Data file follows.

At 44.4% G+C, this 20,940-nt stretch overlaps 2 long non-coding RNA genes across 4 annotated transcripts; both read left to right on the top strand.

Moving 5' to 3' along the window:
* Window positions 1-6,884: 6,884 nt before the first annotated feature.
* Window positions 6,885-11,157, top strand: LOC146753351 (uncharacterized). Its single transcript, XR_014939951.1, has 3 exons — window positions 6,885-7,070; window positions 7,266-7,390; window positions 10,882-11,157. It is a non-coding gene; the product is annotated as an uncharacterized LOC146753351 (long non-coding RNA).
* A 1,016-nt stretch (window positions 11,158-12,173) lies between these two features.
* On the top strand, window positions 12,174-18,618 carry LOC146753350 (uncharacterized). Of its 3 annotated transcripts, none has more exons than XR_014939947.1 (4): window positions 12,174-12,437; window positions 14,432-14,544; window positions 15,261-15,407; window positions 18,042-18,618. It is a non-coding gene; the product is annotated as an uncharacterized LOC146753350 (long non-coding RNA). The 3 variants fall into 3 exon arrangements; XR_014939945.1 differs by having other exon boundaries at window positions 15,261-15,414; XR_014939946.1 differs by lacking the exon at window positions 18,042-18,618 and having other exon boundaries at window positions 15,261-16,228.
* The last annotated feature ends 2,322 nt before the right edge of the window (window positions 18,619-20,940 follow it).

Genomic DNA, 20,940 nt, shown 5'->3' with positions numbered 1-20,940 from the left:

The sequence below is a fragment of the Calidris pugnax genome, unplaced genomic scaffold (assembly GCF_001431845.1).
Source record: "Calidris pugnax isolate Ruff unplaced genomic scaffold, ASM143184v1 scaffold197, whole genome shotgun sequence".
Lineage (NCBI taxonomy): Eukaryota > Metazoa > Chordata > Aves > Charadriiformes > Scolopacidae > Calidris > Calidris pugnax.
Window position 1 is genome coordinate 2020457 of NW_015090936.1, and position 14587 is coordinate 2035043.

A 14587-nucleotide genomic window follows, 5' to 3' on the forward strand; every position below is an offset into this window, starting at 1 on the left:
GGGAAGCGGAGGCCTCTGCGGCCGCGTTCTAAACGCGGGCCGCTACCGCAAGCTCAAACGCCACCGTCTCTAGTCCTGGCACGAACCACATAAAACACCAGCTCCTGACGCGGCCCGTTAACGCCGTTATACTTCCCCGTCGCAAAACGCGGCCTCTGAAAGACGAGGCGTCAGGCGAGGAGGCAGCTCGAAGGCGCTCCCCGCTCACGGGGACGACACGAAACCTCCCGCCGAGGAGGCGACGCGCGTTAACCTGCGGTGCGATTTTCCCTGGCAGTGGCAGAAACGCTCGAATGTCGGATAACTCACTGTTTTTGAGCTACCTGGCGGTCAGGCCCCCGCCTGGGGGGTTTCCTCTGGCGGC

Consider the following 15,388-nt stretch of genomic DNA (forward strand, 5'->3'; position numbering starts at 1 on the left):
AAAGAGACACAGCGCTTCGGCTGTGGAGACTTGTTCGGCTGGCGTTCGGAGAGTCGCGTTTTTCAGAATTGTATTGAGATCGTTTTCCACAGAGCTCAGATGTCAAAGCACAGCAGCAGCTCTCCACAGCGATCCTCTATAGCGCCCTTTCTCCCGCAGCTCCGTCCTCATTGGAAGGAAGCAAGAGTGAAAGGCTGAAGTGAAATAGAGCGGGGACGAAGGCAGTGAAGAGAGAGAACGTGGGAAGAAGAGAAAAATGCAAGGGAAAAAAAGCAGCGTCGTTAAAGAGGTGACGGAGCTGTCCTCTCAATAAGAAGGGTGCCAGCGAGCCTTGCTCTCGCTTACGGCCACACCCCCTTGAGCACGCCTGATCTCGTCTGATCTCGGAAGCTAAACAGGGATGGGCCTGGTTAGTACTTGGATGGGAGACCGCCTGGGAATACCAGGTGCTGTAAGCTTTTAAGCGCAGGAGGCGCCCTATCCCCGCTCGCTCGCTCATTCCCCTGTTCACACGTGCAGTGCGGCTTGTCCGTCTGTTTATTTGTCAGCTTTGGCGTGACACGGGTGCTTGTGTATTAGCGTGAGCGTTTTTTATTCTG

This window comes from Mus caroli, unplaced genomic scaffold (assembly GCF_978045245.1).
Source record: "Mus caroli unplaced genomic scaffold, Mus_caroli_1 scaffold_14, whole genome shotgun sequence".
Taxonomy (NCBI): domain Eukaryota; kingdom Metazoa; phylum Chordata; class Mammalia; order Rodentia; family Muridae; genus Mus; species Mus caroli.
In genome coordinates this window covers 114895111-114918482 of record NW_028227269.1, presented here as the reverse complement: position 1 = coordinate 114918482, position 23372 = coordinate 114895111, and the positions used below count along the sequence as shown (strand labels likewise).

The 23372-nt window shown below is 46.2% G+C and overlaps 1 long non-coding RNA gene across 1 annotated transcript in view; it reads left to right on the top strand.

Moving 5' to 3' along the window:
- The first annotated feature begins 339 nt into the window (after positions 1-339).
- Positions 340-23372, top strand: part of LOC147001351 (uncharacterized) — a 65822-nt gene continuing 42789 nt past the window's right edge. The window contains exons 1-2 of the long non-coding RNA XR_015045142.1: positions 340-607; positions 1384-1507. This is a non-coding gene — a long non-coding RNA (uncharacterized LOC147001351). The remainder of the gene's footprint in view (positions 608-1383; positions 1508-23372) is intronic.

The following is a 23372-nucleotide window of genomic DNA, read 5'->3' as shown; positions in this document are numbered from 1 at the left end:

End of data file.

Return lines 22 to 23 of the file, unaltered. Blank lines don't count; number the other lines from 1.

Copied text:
Moving 5' to 3' along the window:
- The first annotated feature begins 339 nt into the window (after positions 1-339).